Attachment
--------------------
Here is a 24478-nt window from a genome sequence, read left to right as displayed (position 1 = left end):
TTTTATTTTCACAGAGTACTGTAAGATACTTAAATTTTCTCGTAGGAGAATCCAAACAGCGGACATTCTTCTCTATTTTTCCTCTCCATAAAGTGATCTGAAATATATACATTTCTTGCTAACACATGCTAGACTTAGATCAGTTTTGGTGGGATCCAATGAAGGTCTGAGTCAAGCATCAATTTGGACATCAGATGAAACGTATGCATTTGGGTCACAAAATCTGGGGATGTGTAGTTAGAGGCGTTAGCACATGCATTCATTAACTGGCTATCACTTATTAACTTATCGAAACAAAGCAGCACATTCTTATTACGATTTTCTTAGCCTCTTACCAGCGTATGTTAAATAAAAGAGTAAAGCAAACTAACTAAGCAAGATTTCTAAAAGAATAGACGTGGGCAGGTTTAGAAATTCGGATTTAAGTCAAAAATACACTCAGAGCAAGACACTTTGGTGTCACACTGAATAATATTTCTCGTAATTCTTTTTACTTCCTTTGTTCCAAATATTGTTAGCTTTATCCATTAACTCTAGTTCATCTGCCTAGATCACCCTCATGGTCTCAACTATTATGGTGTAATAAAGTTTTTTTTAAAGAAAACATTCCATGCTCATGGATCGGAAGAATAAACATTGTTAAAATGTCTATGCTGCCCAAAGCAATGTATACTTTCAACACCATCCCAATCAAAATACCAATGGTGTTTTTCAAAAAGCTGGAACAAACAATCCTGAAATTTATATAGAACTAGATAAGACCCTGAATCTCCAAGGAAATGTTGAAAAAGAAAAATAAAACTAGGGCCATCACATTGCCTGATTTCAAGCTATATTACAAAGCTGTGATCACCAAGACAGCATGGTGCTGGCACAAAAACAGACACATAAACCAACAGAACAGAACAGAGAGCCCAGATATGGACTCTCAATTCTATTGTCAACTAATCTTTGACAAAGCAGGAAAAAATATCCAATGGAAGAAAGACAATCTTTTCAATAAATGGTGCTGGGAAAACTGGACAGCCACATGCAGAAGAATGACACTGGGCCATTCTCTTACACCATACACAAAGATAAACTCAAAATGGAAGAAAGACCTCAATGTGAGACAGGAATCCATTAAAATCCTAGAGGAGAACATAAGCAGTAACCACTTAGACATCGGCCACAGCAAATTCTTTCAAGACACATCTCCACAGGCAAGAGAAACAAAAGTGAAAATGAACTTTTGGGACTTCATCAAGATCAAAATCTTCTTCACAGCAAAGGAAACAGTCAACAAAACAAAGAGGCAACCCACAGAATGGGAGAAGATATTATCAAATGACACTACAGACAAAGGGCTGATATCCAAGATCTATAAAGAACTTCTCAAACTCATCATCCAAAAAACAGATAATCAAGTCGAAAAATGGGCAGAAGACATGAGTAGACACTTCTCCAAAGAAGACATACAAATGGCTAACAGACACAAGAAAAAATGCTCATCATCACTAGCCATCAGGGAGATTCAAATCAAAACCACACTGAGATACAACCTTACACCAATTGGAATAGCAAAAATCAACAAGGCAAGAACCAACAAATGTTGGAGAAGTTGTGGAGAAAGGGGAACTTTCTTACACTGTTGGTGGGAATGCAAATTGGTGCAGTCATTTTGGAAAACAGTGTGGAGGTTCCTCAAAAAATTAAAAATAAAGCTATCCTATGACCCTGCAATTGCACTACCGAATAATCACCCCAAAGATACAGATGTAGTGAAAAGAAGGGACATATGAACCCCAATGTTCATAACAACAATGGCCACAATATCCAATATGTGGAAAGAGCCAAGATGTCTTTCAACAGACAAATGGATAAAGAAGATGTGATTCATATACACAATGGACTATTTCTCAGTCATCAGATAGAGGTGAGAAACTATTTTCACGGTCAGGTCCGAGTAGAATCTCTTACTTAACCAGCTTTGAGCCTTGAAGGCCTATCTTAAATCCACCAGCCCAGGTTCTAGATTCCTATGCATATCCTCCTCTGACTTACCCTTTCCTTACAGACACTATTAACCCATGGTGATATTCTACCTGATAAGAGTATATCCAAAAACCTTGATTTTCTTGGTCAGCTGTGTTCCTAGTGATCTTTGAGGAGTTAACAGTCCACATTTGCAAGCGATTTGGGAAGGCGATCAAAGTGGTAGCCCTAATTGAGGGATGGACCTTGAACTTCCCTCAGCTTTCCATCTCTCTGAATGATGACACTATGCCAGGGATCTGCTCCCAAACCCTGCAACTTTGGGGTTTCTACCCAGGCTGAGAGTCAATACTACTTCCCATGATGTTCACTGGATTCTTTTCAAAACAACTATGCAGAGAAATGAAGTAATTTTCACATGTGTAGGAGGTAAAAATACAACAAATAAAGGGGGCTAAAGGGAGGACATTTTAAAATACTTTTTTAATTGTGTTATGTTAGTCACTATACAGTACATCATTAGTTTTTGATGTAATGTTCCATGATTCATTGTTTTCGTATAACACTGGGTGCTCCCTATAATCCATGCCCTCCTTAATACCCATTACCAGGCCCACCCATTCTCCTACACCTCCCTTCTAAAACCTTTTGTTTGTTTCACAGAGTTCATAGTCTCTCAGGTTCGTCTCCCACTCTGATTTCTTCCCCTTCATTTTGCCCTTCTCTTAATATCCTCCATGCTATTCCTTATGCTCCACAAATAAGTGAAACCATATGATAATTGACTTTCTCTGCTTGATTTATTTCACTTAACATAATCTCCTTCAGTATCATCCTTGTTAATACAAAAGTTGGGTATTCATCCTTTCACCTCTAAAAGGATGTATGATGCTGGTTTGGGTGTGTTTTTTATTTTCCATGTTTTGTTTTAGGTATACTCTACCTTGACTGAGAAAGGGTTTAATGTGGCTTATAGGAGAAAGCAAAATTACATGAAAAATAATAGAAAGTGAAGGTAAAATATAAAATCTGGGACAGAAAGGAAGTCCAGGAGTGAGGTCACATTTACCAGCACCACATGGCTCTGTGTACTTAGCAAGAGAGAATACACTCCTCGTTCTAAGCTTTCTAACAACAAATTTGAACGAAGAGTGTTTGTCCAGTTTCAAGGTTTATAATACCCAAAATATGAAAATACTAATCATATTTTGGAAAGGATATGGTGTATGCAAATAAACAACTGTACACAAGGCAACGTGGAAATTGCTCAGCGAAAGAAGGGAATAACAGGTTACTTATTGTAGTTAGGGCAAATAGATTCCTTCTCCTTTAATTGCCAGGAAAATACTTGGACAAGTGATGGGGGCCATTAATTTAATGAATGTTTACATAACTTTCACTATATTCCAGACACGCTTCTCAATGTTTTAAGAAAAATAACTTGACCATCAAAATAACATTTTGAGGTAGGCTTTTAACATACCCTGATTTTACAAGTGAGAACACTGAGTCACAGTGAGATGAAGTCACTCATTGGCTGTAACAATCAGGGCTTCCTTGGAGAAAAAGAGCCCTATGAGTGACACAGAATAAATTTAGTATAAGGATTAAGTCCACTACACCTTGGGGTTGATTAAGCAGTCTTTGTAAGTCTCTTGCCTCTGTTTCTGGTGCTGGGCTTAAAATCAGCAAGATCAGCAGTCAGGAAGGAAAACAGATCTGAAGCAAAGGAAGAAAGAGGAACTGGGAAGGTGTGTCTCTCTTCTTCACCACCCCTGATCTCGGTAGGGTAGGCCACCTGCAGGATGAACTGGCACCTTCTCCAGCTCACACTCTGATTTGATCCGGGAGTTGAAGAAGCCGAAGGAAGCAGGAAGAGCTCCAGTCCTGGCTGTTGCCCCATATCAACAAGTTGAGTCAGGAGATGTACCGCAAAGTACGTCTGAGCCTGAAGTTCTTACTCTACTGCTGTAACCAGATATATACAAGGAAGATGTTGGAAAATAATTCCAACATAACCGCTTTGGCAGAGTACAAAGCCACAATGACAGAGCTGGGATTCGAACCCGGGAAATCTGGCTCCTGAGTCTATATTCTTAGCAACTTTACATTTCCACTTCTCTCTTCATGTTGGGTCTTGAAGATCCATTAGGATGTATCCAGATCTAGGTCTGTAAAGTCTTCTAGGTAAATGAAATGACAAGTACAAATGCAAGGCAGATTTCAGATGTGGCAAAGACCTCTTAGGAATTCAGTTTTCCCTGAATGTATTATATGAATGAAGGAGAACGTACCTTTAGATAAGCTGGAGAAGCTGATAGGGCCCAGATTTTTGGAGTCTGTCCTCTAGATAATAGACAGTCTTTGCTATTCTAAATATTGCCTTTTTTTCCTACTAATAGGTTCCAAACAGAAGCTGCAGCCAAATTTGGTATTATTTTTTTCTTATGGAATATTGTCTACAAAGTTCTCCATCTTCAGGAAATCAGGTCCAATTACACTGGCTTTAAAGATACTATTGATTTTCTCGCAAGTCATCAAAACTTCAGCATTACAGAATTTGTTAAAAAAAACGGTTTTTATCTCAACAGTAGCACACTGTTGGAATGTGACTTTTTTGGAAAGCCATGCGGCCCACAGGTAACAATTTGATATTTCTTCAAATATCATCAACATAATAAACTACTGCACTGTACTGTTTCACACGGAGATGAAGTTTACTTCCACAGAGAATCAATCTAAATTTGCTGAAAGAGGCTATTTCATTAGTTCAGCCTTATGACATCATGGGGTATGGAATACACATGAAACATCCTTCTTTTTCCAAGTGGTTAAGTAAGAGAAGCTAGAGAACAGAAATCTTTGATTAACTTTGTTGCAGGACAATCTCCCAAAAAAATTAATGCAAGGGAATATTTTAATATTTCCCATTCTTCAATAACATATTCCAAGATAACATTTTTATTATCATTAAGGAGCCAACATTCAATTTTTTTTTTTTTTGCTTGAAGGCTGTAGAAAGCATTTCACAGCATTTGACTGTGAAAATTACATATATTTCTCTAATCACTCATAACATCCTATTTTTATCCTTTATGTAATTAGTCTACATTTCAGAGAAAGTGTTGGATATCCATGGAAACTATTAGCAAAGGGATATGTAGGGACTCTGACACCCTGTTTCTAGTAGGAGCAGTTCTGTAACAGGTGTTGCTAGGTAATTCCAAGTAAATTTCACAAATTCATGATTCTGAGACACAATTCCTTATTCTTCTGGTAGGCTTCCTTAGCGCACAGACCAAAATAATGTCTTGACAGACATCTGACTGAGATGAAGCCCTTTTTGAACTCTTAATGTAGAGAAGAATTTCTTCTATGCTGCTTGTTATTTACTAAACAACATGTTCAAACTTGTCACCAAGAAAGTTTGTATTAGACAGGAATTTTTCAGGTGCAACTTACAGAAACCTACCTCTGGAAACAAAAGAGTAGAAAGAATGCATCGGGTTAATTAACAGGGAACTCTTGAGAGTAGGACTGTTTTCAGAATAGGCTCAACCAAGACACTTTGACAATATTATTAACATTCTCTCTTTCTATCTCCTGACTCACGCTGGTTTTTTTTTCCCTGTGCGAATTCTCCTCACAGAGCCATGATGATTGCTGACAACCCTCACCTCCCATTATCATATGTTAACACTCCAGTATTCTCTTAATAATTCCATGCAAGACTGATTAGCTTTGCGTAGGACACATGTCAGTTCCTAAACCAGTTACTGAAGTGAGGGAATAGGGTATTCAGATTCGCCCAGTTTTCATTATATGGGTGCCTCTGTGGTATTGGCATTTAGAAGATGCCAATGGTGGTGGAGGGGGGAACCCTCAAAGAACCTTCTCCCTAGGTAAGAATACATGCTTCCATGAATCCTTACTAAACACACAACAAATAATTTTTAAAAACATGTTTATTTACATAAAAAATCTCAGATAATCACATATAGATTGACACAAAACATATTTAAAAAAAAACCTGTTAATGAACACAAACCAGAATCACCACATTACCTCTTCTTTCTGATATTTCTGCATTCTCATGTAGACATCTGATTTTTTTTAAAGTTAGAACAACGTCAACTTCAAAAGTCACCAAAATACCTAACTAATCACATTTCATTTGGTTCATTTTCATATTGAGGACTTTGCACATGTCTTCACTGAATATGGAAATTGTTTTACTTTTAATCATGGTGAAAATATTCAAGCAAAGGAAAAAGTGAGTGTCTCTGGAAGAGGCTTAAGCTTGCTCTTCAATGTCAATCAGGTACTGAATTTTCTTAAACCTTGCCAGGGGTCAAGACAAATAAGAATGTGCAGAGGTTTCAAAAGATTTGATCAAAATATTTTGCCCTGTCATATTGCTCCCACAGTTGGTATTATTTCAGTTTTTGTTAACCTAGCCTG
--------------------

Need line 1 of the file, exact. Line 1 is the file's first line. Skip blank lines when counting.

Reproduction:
Here is a 24478-nt window from a genome sequence, read left to right as displayed (position 1 = left end):